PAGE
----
Imatges de pÓgina

plosion of many thousand barrels of gunpowder, on board of the Iris frigate, lying in the inner road, stunned at once the pursuing and the flying, and inflicted a transient stupor upon everything then and there living. The solid ground reeled under the unstable foot, and the waves of the sea undulated menacingly as if they would overwhelm the trembling land. The scene could have been likened only to the horrors of an earthquake, combined with a volcanic eruption.

Below were the tottering and falling houses, the crash of glass, and the cries of the maimed and crushed ; above was one vast canopy of lurid fire, from which were descending bursting bombs, fragments of burning timber, and every description of fiery-pointed missiles,—the whole interspersed with flashes of intense and variously coloured light. Every one near the spot seemed to be threatened with instant destruction.

Fortunately, however, only three of Sir Sidney's party lost their lives on this terrible occasion.

It is a lamentable thing, and history will confirm the assertion, that in all combined movements, where men of different nations have to carry them into effect, the most egregious blunders will ensue. The Spaniards have always


been reckoned to be a gallant and brave peoplebut with more than their share of that parent of all mistakes and misfortunes, obstinacy. A party of these self-willed Spaniards, who were too proud fully to consider the purport of their positive and distinct orders, or too treacherous to obey them, were the cause of all this terror and calamity. They were commanded to go and scuttle and sink the powder-laden frigate—they went and set fire to her.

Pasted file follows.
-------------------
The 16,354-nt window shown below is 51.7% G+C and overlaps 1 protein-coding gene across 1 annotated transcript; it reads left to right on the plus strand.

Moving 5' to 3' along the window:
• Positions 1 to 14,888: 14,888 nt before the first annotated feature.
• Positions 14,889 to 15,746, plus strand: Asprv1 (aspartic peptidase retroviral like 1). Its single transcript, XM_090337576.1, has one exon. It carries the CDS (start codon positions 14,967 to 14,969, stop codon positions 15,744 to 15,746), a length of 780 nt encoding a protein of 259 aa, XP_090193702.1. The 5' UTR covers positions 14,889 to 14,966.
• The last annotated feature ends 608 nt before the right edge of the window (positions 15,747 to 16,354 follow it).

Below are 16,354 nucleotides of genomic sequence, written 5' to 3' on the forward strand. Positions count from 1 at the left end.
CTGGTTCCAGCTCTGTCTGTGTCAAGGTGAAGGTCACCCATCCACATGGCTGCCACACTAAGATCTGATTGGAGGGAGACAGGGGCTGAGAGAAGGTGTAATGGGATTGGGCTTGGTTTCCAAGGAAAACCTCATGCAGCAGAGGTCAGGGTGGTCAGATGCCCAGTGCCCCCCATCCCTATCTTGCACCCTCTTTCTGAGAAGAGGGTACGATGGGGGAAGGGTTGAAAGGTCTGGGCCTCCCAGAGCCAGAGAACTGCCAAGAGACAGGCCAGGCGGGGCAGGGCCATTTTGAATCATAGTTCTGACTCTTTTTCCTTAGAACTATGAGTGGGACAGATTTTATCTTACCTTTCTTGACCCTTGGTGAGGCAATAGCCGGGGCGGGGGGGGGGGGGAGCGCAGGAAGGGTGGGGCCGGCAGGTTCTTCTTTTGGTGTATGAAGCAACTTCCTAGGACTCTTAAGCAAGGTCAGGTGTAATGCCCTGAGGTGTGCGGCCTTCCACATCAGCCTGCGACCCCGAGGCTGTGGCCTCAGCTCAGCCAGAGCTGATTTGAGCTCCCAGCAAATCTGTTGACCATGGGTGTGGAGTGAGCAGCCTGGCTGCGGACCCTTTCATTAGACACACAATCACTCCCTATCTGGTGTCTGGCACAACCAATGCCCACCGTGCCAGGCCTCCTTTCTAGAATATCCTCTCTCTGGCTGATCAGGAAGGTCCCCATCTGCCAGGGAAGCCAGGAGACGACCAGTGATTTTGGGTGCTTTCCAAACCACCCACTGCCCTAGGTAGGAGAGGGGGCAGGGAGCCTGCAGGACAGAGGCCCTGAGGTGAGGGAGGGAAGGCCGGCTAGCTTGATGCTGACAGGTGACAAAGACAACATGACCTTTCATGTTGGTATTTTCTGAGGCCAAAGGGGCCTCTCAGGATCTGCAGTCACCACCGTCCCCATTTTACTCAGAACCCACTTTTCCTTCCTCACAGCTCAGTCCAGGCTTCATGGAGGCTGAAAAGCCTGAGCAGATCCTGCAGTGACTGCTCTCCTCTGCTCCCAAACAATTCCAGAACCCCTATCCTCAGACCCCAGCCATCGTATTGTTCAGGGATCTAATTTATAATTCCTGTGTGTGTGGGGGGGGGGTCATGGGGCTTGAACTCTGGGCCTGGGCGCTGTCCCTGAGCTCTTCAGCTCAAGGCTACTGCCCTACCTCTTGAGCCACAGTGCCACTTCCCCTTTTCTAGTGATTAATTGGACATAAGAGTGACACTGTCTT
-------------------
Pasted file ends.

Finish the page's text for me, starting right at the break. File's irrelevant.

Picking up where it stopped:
Now the reader must understand that, up to this period, Sir Sidney went first into the innerharbour, where he destroyed all the shipping he found there, and afterwards repaired on a similar service on shore to the arsenal. When he had completed the destruction of everything in his reach, to his astonishment he first discovered that our fear-paralysed or perfidious allies had not set fire to any one of the ships then lying in the basin before the town; he therefore hastened thither with his boat, to counteract the treachery or the cowardice of the Spaniards. But he was too late. Already had the republicans gained possession of these vessels ; already had the boom been laid across the entrance to the basin ; already he found that those but just now defenceless hulks were converted into formidable batteries. He was forced to desist from his endeavours to cut the boom, from